If you have multiple properties with Nomadic, you'll see the address for each transaction in the "Location" column:

Ledger Property Column
  • You can filter the ledger to look at just one property, all properties, or specific sets of properties. 
  • If you only have one property with us, you’ll just see the ledger for that property. 

The Description column displays the transaction type:

Owner Ledger Description Column
  • BILL: this is an expense transaction, such as for repair costs or management fees.
  • CHARGE: this is a transaction  billed to the tenant, most typically a rent payment. 
  • NACHA EXPORT: this is a credit we processed to your distribution account. This type of transaction is how you get paid! 

The Amount column shows the dollar value of each transaction:

Owner Ledger Amount Column
  • Positive Amounts: if an amount is positive, it reflects a transaction that is payable to you. Typically, this will be a rent payment that we collected from your tenants. On occasion, a positive number could also signify a journal entry or credit adjustment. 
  • Negative Amounts:  if an amount is negative, this is a transaction that is either payable to Nomadic or is an amount that has already been paid to you. Typically this will be for repair costs or management/leasing fees. Owner draws (net distributions into your checking/savings account) also reflect as negative amounts, since they have already been paid to you. 

The Account Balance column shows a sum of positive/negative transactions at a given point in time:

Owner Ledger Account Balance Column
  • Account Balance should always equal zero after a net distribution has been processed. When the balance is zero, this means that all expenses have been paid and you’ve received the remainder as net operating income, leaving a balance of zero (meaning: no one is due any money, as all funds have been distributed appropriately).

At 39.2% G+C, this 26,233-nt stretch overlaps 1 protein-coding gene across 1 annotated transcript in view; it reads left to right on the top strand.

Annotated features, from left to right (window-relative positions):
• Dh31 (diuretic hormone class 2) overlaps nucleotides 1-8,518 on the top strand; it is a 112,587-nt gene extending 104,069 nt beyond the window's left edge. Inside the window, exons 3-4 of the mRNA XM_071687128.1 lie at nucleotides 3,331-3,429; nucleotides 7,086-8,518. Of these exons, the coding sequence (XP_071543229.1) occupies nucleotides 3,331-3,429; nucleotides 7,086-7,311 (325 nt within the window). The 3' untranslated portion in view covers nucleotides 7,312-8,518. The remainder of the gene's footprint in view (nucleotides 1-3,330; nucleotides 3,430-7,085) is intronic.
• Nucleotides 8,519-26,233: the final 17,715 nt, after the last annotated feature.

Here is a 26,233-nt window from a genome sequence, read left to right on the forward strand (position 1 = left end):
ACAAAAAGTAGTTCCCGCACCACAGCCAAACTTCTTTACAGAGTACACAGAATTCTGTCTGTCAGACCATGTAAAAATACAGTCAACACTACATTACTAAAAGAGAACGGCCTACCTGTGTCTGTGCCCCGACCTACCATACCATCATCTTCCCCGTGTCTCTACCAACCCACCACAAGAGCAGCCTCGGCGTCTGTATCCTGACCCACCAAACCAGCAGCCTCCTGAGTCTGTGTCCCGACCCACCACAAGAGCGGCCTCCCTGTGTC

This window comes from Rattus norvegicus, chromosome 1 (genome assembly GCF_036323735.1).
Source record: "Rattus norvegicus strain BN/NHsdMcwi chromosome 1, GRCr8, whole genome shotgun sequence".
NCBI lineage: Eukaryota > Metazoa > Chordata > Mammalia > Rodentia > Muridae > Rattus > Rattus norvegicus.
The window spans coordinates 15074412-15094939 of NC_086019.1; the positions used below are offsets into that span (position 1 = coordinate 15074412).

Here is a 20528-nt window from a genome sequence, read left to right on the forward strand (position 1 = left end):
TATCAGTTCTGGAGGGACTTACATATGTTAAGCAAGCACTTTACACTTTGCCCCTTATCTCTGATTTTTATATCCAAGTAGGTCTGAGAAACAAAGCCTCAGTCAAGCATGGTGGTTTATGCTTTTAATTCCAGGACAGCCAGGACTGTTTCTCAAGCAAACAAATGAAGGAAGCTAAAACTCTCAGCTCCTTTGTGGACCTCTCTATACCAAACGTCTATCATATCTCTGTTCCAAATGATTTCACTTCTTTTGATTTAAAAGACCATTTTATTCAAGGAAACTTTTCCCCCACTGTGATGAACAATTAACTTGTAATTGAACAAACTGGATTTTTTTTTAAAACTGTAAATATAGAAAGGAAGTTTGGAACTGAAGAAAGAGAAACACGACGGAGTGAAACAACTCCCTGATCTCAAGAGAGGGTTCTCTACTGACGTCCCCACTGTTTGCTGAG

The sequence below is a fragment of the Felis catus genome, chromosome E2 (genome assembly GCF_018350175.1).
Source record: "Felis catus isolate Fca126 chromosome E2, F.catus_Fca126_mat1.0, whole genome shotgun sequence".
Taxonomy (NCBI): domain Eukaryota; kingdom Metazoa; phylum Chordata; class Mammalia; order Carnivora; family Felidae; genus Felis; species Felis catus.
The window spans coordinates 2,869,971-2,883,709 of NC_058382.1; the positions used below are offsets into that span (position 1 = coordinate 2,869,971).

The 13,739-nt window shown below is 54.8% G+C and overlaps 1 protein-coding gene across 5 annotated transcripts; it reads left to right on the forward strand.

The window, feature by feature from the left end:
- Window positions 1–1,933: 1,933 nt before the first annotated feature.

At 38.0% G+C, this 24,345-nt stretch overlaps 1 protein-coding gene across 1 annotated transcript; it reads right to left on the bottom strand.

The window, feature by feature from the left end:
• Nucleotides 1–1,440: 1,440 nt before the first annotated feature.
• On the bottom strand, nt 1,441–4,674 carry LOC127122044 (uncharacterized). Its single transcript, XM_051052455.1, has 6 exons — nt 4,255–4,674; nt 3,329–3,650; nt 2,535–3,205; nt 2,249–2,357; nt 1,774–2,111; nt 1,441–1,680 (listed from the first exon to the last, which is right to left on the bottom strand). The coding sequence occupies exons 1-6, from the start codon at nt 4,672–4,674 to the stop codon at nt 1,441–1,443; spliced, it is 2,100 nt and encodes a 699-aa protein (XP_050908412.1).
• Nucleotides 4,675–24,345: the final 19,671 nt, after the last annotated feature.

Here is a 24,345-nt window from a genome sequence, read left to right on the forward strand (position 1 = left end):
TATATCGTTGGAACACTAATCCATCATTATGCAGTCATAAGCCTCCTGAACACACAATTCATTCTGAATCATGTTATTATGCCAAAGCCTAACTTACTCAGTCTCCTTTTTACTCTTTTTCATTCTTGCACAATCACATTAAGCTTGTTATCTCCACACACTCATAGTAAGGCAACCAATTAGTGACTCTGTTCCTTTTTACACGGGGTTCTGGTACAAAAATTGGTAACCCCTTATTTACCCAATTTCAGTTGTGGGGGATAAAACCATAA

Navigating the Propertyware Owner Portal

Your portal includes some extremely useful features that help you understand your property’s financial performance at a new level, with real-time transparency into every transaction.

Scroll through the snapshots below for an overview of portal navigation! If you need more help or have specific questions about using the portal, you can reach out to your Account Manager any time for a screen share. 

You can filter all info by date range or property:

PW Portal Filters

View a snapshot of income and expenses on your dashboard:

PW Owner Dashboard View

See every transaction in real-time on your ledger:

Owner Portal Ledger View

Statements and forms will be posted to your documents library:

Owner Portal Document Library

View a suite of real-time financial reports:

Portal Reports View

See a running list of all bills, and drill down for more detail:

Owner Portal Bills View

Under Bill Details, you'll find dates/descriptions/amounts and more:

Portal Bill Details

You can also communicate with your Account Manager through the portal:

Owner Portal Communication Tools

How do net distributions work?

Net distributions keep your accounting clean and simple. Each month we’ll collect rent from the tenants, deduct any repair expenses for the previous month and any management/leasing fees for the current month, and credit the remaining net operating income to your account. 

Net Distribution

You’ll receive a statement via email each time a net distribution is processed, and can view all transaction details in your Propertyware owner portal.